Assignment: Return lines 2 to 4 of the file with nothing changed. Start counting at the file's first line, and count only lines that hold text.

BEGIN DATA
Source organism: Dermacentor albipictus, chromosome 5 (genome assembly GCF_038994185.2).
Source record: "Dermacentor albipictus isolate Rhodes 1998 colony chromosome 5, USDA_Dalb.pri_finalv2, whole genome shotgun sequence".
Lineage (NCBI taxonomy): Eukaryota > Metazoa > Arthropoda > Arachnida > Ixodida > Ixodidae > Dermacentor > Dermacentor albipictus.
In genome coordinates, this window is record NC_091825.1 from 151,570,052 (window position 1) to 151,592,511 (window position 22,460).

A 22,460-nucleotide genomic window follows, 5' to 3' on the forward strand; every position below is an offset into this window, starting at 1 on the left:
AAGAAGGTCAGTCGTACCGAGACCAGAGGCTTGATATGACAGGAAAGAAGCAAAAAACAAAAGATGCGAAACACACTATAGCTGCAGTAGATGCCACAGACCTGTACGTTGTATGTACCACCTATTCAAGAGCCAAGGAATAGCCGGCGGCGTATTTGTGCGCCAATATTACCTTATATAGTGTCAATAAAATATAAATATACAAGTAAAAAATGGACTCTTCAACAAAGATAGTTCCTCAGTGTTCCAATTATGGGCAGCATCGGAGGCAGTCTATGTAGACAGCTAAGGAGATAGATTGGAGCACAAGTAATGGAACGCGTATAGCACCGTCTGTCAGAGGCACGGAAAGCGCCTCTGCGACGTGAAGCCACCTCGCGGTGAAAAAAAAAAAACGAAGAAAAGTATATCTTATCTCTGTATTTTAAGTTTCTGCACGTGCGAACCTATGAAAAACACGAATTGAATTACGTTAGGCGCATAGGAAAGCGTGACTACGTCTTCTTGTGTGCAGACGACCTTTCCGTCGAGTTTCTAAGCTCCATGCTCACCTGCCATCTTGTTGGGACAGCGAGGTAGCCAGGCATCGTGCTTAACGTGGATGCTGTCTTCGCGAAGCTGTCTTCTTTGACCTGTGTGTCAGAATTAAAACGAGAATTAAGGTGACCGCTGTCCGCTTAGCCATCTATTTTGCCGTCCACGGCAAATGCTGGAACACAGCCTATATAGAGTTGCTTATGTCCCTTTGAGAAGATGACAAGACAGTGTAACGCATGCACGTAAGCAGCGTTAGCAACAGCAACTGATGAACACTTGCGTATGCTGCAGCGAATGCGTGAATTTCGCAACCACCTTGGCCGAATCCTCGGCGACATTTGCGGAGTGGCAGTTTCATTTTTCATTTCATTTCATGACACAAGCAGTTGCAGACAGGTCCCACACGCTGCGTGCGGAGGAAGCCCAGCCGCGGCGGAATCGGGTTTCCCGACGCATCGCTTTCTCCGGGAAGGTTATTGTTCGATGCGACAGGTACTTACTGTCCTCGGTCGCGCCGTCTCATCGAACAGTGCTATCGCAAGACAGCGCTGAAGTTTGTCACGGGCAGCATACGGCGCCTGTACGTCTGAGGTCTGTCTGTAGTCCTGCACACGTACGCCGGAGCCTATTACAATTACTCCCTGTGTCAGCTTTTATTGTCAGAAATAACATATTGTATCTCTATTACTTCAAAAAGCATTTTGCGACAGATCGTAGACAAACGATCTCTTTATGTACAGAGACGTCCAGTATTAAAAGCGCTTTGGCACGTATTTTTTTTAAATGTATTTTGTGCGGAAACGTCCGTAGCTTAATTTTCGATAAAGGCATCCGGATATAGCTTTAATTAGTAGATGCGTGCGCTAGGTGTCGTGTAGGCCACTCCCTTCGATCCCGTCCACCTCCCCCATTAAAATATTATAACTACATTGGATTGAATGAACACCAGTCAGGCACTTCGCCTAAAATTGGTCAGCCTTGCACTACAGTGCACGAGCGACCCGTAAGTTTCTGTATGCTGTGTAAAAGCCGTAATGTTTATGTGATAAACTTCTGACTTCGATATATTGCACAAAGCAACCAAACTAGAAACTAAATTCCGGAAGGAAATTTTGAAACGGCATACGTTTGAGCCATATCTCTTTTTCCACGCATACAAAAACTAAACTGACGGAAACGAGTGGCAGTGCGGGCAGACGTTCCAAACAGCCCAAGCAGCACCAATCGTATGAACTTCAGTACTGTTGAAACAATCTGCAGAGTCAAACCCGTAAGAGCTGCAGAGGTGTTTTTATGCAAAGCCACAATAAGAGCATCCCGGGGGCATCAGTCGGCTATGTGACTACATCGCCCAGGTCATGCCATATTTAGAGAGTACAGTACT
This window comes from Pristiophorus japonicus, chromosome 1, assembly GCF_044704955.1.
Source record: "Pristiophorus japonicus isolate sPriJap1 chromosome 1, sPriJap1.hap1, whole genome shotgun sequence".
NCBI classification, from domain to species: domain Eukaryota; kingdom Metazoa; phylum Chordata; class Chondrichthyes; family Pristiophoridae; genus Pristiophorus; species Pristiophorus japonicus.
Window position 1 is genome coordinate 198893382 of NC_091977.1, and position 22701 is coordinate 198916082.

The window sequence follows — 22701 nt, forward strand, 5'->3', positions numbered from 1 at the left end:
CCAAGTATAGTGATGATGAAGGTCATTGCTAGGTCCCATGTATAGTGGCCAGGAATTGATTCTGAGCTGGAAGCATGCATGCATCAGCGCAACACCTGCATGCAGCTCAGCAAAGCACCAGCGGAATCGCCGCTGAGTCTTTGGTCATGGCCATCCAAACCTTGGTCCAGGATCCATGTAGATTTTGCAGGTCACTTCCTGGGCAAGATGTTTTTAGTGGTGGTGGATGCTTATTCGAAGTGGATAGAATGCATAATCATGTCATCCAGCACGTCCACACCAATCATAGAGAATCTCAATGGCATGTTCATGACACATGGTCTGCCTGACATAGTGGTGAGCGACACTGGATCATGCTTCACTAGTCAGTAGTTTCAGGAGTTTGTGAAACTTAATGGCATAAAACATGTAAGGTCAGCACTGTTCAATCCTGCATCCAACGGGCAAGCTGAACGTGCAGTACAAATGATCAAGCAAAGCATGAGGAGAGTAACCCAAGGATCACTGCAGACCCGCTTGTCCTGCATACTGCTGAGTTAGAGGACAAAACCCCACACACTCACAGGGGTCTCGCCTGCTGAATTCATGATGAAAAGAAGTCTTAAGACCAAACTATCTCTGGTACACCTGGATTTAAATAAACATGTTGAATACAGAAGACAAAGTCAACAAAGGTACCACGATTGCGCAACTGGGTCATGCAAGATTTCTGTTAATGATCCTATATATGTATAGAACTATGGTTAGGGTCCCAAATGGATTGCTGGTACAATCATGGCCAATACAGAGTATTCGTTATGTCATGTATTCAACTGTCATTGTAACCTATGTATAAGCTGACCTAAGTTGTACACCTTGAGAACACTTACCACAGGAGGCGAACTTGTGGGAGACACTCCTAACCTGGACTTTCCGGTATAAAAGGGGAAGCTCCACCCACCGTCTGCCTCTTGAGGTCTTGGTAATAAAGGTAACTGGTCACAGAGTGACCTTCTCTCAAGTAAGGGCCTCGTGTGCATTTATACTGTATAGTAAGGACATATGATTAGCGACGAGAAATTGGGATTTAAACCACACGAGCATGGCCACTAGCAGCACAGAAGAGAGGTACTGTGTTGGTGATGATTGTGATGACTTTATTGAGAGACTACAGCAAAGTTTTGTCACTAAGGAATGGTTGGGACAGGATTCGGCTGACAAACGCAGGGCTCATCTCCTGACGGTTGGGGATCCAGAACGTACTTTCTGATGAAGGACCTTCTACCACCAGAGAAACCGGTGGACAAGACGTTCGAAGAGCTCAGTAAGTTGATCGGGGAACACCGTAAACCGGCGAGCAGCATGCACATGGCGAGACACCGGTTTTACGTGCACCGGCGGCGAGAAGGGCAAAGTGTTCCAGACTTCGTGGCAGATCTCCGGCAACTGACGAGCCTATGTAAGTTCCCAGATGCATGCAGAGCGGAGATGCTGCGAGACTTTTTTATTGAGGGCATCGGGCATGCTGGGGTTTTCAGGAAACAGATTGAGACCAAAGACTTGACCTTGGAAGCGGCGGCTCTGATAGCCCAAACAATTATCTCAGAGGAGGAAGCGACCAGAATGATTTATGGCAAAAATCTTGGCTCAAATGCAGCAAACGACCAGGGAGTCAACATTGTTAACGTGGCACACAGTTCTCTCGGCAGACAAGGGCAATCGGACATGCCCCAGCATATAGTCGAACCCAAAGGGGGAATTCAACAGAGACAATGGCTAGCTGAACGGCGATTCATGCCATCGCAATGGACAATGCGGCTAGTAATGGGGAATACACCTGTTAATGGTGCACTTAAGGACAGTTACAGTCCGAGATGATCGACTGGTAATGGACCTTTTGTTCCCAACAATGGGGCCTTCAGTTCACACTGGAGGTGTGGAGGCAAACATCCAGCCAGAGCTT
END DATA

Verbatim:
Source record: "Dermacentor albipictus isolate Rhodes 1998 colony chromosome 5, USDA_Dalb.pri_finalv2, whole genome shotgun sequence".
Lineage (NCBI taxonomy): Eukaryota > Metazoa > Arthropoda > Arachnida > Ixodida > Ixodidae > Dermacentor > Dermacentor albipictus.
In genome coordinates, this window is record NC_091825.1 from 151,570,052 (window position 1) to 151,592,511 (window position 22,460).